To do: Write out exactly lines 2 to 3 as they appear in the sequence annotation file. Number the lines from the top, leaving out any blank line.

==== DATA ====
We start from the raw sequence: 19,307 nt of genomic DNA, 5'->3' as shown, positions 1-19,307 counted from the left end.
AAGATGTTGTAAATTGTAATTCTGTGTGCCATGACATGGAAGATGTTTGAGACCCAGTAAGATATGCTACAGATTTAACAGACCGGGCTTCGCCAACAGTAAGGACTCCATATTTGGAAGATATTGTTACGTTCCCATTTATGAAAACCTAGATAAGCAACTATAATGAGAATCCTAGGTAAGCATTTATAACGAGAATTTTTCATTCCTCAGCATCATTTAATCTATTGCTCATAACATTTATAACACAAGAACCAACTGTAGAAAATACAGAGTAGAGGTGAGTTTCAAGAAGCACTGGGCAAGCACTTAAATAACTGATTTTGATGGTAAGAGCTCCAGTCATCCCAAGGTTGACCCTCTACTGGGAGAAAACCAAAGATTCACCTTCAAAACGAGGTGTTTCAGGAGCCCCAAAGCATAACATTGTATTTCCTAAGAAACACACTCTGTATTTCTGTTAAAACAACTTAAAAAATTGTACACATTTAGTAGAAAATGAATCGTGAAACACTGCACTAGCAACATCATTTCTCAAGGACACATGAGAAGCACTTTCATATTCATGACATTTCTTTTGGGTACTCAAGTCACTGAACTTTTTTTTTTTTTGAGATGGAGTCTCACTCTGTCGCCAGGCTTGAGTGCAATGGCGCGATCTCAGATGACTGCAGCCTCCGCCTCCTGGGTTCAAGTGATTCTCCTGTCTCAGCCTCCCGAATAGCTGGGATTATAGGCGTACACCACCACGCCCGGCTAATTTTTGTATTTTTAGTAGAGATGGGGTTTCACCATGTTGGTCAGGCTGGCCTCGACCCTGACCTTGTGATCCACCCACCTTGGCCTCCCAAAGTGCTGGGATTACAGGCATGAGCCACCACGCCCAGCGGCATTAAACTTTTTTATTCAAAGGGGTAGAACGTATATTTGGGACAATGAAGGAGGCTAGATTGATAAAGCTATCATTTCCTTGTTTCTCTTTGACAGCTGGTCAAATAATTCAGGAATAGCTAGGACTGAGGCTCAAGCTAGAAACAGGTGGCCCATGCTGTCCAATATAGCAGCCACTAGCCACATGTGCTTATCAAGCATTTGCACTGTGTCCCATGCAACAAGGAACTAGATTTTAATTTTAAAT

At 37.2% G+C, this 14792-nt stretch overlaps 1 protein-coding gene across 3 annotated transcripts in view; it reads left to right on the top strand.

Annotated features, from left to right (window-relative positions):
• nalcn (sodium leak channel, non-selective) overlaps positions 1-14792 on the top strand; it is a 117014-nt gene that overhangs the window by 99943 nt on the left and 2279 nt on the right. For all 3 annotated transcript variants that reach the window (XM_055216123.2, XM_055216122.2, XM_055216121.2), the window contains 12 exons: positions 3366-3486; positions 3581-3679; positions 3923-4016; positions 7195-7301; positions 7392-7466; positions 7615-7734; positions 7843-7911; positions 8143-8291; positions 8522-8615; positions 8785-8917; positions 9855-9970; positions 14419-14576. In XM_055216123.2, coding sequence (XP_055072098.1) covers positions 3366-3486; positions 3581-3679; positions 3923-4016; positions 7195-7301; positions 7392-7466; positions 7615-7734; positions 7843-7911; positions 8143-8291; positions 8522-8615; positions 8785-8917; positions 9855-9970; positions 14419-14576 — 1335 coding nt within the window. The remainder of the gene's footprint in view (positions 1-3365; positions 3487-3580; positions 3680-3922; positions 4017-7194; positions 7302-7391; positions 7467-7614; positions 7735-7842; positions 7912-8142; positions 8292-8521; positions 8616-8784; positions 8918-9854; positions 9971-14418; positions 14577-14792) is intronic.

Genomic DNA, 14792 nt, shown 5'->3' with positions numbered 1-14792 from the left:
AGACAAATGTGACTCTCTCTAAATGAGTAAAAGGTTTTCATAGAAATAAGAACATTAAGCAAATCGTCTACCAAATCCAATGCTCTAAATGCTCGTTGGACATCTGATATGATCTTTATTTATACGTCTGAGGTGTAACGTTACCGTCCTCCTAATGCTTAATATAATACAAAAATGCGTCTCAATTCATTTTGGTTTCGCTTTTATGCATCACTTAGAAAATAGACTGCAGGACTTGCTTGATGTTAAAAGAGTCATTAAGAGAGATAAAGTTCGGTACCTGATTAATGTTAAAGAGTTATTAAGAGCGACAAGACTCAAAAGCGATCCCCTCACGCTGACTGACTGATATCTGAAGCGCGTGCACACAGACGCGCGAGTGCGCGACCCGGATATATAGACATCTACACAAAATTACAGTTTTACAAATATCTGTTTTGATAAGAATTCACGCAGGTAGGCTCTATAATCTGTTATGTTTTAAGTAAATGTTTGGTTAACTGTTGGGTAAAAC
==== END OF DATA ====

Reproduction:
AAGATGTTGTAAATTGTAATTCTGTGTGCCATGACATGGAAGATGTTTGAGACCCAGTAAGATATGCTACAGATTTAACAGACCGGGCTTCGCCAACAGTAAGGACTCCATATTTGGAAGATATTGTTACGTTCCCATTTATGAAAACCTAGATAAGCAACTATAATGAGAATCCTAGGTAAGCATTTATAACGAGAATTTTTCATTCCTCAGCATCATTTAATCTATTGCTCATAACATTTATAACACAAGAACCAACTGTAGAAAATACAGAGTAGAGGTGAGTTTCAAGAAGCACTGGGCAAGCACTTAAATAACTGATTTTGATGGTAAGAGCTCCAGTCATCCCAAGGTTGACCCTCTACTGGGAGAAAACCAAAGATTCACCTTCAAAACGAGGTGTTTCAGGAGCCCCAAAGCATAACATTGTATTTCCTAAGAAACACACTCTGTATTTCTGTTAAAACAACTTAAAAAATTGTACACATTTAGTAGAAAATGAATCGTGAAACACTGCACTAGCAACATCATTTCTCAAGGACACATGAGAAGCACTTTCATATTCATGACATTTCTTTTGGGTACTCAAGTCACTGAACTTTTTTTTTTTTTGAGATGGAGTCTCACTCTGTCGCCAGGCTTGAGTGCAATGGCGCGATCTCAGATGACTGCAGCCTCCGCCTCCTGGGTTCAAGTGATTCTCCTGTCTCAGCCTCCCGAATAGCTGGGATTATAGGCGTACACCACCACGCCCGGCTAATTTTTGTATTTTTAGTAGAGATGGGGTTTCACCATGTTGGTCAGGCTGGCCTCGACCCTGACCTTGTGATCCACCCACCTTGGCCTCCCAAAGTGCTGGGATTACAGGCATGAGCCACCACGCCCAGCGGCATTAAACTTTTTTATTCAAAGGGGTAGAACGTATATTTGGGACAATGAAGGAGGCTAGATTGATAAAGCTATCATTTCCTTGTTTCTCTTTGACAGCTGGTCAAATAATTCAGGAATAGCTAGGACTGAGGCTCAAGCTAGAAACAGGTGGCCCATGCTGTCCAATATAGCAGCCACTAGCCACATGTGCTTATCAAGCATTTGCACTGTGTCCCATGCAACAAGGAACTAGATTTTAATTTTAAAT

At 37.2% G+C, this 14792-nt stretch overlaps 1 protein-coding gene across 3 annotated transcripts in view; it reads left to right on the top strand.